A Ghost Story (2017)

A Ghost Story is mostly dialogue-free in its slow, insular reflections on the vastness of time & the universe, so it’s strange to me that the one scene its most fervent fans seem to pick a bone with is its sole monologue. After watching a ghost solemnly haunt a single home in silence for, presumably, decades, the film pauses to allow Will Oldham/Bonnie Prince Billy to pontificate about the nature of time & the human condition in an uninterrupted, minutes-long diatribe. In the middle of a house party, Oldham’s unnamed, beer-swilling philosopher explains that, because of the impermanence of the human race & the enormity of time, all art is ultimately insignificant. A great artist might be remembered for the merits of their most substantial work generations after their death, but since humanity & the galaxy that hosts it will ultimately collapse, it’s a temporary impact at best, a complete waste of time at worst. For me, this one speech that seems to be aggravating so many otherwise-enthusiastic audiences is one of the only interesting, honest ideas presented in A Ghost Story. It was one of the few scenes that actually made me perk up in my seat. Unfortunately, its nihilistic worldview also positions the movie as a solidly convincing argument against itself. If all art is ultimately insignificant because of the impermanence of humanity & the destructive forces of time, why should I waste my life watching somber, existential reflections on stillness & regret like the one A Ghost Story presents? It seems like I’d get more out of cheap, immediate thrills like Arnold Schwarzenegger delivering ice pun one-liners or Tom Green swinging a baby above his head in a circle by the umbilical chord. At least I’d have more fun while waiting to be crushed & forgotten by an uncaring universe that way.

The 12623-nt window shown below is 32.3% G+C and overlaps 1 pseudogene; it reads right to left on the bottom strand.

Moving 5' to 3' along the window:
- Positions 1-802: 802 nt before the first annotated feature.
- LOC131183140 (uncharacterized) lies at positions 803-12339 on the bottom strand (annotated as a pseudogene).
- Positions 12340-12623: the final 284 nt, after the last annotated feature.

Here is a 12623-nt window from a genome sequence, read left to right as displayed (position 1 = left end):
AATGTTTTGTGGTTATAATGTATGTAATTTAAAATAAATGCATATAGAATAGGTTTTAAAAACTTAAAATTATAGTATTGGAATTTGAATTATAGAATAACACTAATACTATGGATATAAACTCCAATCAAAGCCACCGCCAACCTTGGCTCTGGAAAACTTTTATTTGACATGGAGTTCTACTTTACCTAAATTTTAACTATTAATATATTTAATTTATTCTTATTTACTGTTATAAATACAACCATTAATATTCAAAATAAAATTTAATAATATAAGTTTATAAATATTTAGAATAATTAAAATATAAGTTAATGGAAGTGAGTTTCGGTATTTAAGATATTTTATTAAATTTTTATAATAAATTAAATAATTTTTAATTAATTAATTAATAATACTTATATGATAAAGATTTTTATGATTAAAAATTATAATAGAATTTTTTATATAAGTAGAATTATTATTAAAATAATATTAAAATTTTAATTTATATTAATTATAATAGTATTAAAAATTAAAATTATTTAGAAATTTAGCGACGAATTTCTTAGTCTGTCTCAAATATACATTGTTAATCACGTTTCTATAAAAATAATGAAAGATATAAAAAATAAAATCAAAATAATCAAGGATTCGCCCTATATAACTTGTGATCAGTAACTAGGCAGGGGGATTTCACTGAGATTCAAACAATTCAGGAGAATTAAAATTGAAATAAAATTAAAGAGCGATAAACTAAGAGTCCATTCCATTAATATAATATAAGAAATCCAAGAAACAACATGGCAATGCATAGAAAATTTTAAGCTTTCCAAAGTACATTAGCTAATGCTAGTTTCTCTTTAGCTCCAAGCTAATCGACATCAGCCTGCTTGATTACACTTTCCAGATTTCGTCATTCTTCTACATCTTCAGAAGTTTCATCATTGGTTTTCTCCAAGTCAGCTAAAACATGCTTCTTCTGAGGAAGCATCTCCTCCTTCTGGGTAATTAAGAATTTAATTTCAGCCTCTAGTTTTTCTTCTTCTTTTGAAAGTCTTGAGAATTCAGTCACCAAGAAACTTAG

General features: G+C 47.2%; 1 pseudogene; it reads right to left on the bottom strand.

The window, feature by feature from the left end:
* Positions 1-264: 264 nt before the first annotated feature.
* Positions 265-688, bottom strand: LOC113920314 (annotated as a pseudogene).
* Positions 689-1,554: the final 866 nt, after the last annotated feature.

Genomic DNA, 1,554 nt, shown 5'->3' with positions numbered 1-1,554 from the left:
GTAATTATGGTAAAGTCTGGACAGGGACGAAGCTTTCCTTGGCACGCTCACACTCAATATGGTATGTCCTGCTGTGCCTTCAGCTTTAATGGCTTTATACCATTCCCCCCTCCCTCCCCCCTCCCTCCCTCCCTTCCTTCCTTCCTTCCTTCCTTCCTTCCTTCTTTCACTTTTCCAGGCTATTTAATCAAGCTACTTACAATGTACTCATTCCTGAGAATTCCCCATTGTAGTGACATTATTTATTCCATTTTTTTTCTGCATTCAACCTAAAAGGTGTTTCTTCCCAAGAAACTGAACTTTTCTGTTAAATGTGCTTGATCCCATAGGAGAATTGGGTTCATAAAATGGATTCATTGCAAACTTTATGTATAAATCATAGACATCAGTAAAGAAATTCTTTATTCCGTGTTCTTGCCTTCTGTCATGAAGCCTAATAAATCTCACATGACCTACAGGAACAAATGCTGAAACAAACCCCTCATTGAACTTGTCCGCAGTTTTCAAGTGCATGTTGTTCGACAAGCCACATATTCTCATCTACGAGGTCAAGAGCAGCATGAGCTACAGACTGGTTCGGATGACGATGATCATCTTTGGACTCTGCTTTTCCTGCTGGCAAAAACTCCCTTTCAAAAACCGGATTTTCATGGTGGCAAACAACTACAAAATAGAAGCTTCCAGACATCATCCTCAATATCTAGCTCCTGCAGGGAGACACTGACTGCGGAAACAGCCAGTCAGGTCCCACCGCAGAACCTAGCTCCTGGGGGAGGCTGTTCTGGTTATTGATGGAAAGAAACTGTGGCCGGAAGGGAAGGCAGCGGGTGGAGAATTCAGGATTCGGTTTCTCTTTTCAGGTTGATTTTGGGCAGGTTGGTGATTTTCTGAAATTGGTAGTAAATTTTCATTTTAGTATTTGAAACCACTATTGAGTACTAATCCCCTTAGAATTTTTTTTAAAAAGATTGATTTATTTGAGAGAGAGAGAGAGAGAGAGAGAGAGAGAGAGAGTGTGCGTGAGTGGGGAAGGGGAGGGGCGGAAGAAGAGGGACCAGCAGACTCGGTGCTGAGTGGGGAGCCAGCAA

Rooney Mara & Casey Affleck star as a visibly dour romantic couple whose main argument seems to recur around Affleck’s deep devotion to their lackluster home. Early in the first act, the poor sap dies in a car wreck mere yards away from the shit hole property he loves so much, then spends the rest of the film silently observing (as a ghost) the ways the home evolves as several different generations pass through it. He watches as Rooney Mara gradually processes her grief & learns to move on with her life. He throws a hissy fit when an eye-rollingly superstitious Hispanic family moves in to replace her, chasing them out of their home. He becomes even more bitter listening to the aforementioned Will Oldham speech, then sorta gives in to his despair as society moves on to bigger & “better” things. While time folds in on itself in the cyclical way the universe tends to go about its business, he’s still left standing in the same spot, stuck, and possibly forgetful of why he stayed behind in the first place. This is obviously a mostly visual narrative. A Ghost Story‘s square frame, with its rounded-off corners (recalling Instagram or an old-fashioned Viewfinder toy), commands much more power & attention than any of its traditional story beats as the centuries roll on and the same drab, Active Child-riffing song loops endlessly on the soundtrack. The still, intimate conflicts of its early scenes eventually evolve into decades-spanning sweeps in later sequences, suggesting a kind of narrative progression in a vague sense, even while Affleck’s ghost remains a fixed point. Excepting Will Oldham’s bloviating at the house party centerpiece, the movie doesn’t do much to perk up its audience outside the strength of its imagery, which is interesting, but never interesting enough.